In the 1820s, Shakers complied a list of rules and values called the Millennial Laws that would govern the types of actions, properties and relationships that the Shaker communities had with the outside world. These rules were set in place to allow a distinct separation between Shaker communities and the outside world:

“One very important use of the Millennial Laws was to create strict boundaries between Shakers and the outside World. Believers were intent on living their lives as self-sufficient and pure as they possibly could, and a key element in being successful was maintaining a distance from the non-Believers outside their communities. ” (Law and Order)

These laws stated a variety of actions that the Believers could or could not take when it revolved the outside world. Permission had to be granted by the Elders to allow Believers to leave the community and visit cities with Non-Believers. Afterwards, they were required to give detail reports about the events that happened during the visit and they could not attend any religious functions without first reporting to the Elders. The laws also prohibited literature that was not approved by the Elders, set specific dress codes, and could not use “worldly” titles such as Miss or Mister.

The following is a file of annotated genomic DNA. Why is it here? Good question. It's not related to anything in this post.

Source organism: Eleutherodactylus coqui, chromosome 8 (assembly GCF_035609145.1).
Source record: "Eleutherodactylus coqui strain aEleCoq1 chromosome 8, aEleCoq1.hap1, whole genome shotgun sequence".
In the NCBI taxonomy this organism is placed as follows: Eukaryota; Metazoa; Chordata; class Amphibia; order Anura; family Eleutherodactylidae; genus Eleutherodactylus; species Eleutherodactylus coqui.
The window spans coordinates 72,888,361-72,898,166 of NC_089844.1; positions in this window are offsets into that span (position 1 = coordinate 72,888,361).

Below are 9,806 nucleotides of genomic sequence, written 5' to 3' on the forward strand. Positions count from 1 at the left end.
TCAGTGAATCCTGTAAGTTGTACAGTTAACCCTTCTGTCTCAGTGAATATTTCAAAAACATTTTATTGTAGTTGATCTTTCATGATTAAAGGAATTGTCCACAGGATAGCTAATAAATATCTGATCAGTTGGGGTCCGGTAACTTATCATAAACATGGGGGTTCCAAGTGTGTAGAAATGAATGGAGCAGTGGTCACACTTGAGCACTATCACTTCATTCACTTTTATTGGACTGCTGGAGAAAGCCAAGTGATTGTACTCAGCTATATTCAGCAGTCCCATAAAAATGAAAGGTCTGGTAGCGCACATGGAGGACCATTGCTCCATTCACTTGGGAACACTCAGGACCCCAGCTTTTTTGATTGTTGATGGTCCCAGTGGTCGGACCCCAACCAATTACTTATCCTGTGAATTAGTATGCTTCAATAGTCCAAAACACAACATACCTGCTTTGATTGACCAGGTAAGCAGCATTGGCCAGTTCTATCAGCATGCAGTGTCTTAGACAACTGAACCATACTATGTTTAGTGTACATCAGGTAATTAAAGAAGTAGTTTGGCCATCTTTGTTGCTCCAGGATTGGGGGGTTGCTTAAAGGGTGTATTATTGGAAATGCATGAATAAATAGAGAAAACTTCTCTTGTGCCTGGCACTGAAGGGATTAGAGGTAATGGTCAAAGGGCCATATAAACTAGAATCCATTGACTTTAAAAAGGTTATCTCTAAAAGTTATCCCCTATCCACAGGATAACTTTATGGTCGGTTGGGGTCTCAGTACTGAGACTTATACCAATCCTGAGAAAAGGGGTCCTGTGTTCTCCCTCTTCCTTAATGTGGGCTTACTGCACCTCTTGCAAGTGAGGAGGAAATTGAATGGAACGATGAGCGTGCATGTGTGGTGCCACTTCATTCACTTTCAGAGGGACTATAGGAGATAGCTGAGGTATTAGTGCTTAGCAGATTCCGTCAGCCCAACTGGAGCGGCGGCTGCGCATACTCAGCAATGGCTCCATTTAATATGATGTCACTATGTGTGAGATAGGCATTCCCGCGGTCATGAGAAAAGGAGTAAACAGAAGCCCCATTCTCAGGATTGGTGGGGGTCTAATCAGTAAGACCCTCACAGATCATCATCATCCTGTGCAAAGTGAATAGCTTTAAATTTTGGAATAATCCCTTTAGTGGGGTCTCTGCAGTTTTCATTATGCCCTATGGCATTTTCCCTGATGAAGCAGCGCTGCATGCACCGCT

Millennial Law Book

The Millineal Laws helped to establish a union and a shared commonality over all of the different Shaker villages throughout the country. By establishing set guidelines, the leaders were able to maintain a common Shaker image and purpose that would be reflected at each site. All communities had buildings of the same layout and architecture, similar simplistic design features were used and shared knowledge of inventions helped to spread the wealth throughout the Shaker communities.


Nicoletta, Julie. “The Gendering of Order and Disorder: Mother Ann Lee and Shaker Architecture.” The New England Quarterly74, no. 2 (2001): 303-16. doi:10.2307/3185480.

Promey, Sally M. “Celestial Visions: Shaker Images and Art Historical Method.” American Art 7, no. 2 (1993): 79-99.